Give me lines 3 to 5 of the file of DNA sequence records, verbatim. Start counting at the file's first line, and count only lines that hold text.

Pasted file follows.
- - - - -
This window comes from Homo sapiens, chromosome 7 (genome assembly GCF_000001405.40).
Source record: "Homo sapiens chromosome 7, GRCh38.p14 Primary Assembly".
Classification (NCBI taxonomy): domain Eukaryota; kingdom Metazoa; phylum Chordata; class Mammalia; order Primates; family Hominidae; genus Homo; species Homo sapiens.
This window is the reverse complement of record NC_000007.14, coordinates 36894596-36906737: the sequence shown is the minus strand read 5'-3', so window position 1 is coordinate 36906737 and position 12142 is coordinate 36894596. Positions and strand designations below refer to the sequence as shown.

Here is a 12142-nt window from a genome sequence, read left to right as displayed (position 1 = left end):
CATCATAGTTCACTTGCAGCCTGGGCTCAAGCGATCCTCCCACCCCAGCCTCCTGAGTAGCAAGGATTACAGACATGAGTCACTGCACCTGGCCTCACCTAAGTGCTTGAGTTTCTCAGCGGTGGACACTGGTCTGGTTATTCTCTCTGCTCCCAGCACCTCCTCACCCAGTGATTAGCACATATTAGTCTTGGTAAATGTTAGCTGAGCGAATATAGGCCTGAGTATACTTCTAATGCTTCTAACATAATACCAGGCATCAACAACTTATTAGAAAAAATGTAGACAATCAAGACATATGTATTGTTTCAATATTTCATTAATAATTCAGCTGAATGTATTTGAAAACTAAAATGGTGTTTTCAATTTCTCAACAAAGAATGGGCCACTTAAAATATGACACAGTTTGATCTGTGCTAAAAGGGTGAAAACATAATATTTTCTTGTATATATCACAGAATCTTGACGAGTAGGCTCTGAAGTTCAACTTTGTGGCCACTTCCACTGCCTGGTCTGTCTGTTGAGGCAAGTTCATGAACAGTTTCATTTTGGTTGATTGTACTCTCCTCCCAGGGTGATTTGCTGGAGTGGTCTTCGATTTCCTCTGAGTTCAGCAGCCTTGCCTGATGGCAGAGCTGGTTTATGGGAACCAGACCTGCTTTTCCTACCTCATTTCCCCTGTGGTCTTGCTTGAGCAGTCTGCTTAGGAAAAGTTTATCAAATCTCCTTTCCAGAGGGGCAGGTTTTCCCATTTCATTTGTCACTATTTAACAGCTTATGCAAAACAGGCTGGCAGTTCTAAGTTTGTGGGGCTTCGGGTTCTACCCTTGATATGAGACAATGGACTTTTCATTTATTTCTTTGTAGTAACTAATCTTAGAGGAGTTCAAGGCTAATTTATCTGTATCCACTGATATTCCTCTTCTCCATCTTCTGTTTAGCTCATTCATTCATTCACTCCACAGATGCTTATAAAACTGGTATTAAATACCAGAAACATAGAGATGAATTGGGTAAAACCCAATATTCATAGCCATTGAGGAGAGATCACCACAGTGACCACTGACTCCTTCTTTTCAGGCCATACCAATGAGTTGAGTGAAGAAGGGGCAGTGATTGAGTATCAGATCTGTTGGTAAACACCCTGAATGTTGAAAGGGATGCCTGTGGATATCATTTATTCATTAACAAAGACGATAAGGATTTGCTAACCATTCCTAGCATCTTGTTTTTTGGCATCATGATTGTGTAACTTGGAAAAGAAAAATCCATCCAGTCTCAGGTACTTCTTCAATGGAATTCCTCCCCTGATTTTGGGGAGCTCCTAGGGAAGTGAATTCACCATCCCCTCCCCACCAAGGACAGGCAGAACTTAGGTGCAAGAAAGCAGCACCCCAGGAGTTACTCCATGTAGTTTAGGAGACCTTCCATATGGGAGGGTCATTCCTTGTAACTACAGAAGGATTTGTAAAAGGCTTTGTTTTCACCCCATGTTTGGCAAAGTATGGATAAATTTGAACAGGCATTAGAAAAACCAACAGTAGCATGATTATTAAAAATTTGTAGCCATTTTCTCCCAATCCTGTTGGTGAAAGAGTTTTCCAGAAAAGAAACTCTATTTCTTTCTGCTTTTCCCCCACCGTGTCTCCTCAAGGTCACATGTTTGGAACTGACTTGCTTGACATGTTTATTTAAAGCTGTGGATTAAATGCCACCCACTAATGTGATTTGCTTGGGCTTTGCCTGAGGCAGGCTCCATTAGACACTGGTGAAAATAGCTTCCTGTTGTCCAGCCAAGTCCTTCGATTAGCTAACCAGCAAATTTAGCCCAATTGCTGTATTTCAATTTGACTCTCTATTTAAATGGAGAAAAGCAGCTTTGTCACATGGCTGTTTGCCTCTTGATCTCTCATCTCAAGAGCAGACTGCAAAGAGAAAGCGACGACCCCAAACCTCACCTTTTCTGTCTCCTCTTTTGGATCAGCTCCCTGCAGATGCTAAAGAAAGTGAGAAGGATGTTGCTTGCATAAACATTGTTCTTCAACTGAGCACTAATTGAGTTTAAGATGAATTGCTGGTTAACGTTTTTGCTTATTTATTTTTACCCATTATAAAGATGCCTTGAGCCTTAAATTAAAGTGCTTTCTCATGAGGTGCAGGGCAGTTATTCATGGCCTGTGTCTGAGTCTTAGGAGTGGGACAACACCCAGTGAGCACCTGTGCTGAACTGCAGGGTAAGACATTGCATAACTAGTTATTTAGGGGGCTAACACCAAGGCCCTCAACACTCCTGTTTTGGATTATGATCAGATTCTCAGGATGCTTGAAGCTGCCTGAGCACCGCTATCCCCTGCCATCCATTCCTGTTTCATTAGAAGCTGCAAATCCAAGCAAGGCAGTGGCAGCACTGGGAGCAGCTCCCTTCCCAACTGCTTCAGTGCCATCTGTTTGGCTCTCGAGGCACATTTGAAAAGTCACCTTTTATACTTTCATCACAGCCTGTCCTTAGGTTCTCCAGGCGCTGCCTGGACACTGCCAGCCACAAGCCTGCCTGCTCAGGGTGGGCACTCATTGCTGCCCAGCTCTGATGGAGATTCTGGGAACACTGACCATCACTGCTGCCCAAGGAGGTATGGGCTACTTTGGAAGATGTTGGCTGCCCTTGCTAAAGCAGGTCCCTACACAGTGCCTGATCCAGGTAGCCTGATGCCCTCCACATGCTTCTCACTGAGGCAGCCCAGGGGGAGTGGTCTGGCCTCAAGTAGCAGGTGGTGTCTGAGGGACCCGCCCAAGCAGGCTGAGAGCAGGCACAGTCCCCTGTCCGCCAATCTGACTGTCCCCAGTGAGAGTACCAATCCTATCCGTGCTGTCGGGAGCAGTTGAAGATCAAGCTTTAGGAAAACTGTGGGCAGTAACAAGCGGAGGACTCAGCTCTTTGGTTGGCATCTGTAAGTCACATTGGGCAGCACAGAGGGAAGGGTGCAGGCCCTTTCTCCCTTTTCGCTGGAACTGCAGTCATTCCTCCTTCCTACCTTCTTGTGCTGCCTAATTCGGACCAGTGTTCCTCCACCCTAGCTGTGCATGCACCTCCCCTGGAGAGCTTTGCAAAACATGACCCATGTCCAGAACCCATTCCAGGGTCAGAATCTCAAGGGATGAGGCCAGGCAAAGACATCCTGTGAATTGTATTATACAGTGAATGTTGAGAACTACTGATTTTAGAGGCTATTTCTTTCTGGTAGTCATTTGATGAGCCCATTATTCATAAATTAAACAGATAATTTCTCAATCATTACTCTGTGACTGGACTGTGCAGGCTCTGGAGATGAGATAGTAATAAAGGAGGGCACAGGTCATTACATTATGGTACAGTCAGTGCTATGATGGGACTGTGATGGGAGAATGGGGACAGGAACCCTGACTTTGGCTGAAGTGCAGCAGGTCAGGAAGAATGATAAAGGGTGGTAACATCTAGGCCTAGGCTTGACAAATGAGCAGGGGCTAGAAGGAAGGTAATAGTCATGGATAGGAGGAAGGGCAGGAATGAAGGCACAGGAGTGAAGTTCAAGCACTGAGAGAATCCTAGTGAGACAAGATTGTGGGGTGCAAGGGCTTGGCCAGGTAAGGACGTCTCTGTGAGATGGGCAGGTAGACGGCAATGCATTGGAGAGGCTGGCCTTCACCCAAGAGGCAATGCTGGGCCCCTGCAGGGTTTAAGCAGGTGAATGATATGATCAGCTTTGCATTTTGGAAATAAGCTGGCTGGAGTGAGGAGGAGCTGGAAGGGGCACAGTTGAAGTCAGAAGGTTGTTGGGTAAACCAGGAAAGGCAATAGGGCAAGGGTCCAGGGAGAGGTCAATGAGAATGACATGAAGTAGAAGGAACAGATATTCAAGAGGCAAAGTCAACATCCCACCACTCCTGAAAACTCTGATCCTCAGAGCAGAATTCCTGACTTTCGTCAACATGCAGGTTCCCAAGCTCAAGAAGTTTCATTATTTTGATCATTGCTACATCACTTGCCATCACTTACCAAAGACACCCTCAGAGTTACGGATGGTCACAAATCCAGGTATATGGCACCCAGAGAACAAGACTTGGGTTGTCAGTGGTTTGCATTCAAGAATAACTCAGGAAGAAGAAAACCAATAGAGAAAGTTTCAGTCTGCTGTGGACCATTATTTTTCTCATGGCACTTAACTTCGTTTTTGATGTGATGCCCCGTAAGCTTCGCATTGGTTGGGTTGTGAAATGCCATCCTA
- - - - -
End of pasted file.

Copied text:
Classification (NCBI taxonomy): domain Eukaryota; kingdom Metazoa; phylum Chordata; class Mammalia; order Primates; family Hominidae; genus Homo; species Homo sapiens.
This window is the reverse complement of record NC_000007.14, coordinates 36894596-36906737: the sequence shown is the minus strand read 5'-3', so window position 1 is coordinate 36906737 and position 12142 is coordinate 36894596. Positions and strand designations below refer to the sequence as shown.

Here is a 12142-nt window from a genome sequence, read left to right as displayed (position 1 = left end):